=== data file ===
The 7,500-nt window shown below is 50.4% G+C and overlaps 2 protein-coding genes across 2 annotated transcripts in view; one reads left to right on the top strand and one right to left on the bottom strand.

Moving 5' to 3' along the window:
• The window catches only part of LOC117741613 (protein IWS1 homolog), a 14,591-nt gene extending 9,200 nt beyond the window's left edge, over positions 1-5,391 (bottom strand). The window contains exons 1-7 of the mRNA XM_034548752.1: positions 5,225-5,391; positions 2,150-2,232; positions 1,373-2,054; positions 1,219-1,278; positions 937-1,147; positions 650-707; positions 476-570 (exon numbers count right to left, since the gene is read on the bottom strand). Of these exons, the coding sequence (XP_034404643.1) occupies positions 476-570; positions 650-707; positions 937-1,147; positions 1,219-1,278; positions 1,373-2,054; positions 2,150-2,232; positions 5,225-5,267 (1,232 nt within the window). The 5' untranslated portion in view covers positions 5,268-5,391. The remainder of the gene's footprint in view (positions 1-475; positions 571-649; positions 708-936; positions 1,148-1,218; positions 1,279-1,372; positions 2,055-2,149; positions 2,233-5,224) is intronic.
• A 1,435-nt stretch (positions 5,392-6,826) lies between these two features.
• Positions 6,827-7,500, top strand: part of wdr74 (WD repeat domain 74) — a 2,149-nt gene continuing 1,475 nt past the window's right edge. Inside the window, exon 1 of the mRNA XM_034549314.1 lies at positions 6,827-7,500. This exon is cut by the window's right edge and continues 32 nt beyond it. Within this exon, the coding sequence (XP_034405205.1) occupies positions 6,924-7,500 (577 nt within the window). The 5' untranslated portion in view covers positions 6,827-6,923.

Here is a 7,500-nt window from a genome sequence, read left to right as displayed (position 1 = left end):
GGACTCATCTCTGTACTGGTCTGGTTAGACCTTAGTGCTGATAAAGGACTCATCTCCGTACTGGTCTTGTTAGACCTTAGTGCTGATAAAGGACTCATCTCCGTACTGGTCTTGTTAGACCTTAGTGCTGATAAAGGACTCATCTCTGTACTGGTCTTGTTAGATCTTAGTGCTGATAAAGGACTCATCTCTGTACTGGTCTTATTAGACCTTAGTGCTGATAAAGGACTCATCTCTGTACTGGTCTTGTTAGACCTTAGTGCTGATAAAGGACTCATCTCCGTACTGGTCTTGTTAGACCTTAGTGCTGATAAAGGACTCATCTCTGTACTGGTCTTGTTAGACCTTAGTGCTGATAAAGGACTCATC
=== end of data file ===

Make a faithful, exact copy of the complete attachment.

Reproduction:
The 7,500-nt window shown below is 50.4% G+C and overlaps 2 protein-coding genes across 2 annotated transcripts in view; one reads left to right on the top strand and one right to left on the bottom strand.

Moving 5' to 3' along the window:
• The window catches only part of LOC117741613 (protein IWS1 homolog), a 14,591-nt gene extending 9,200 nt beyond the window's left edge, over positions 1-5,391 (bottom strand). The window contains exons 1-7 of the mRNA XM_034548752.1: positions 5,225-5,391; positions 2,150-2,232; positions 1,373-2,054; positions 1,219-1,278; positions 937-1,147; positions 650-707; positions 476-570 (exon numbers count right to left, since the gene is read on the bottom strand). Of these exons, the coding sequence (XP_034404643.1) occupies positions 476-570; positions 650-707; positions 937-1,147; positions 1,219-1,278; positions 1,373-2,054; positions 2,150-2,232; positions 5,225-5,267 (1,232 nt within the window). The 5' untranslated portion in view covers positions 5,268-5,391. The remainder of the gene's footprint in view (positions 1-475; positions 571-649; positions 708-936; positions 1,148-1,218; positions 1,279-1,372; positions 2,055-2,149; positions 2,233-5,224) is intronic.
• A 1,435-nt stretch (positions 5,392-6,826) lies between these two features.
• Positions 6,827-7,500, top strand: part of wdr74 (WD repeat domain 74) — a 2,149-nt gene continuing 1,475 nt past the window's right edge. Inside the window, exon 1 of the mRNA XM_034549314.1 lies at positions 6,827-7,500. This exon is cut by the window's right edge and continues 32 nt beyond it. Within this exon, the coding sequence (XP_034405205.1) occupies positions 6,924-7,500 (577 nt within the window). The 5' untranslated portion in view covers positions 6,827-6,923.

Here is a 7,500-nt window from a genome sequence, read left to right as displayed (position 1 = left end):
GGACTCATCTCTGTACTGGTCTGGTTAGACCTTAGTGCTGATAAAGGACTCATCTCCGTACTGGTCTTGTTAGACCTTAGTGCTGATAAAGGACTCATCTCCGTACTGGTCTTGTTAGACCTTAGTGCTGATAAAGGACTCATCTCTGTACTGGTCTTGTTAGATCTTAGTGCTGATAAAGGACTCATCTCTGTACTGGTCTTATTAGACCTTAGTGCTGATAAAGGACTCATCTCTGTACTGGTCTTGTTAGACCTTAGTGCTGATAAAGGACTCATCTCCGTACTGGTCTTGTTAGACCTTAGTGCTGATAAAGGACTCATCTCTGTACTGGTCTTGTTAGACCTTAGTGCTGATAAAGGACTCATC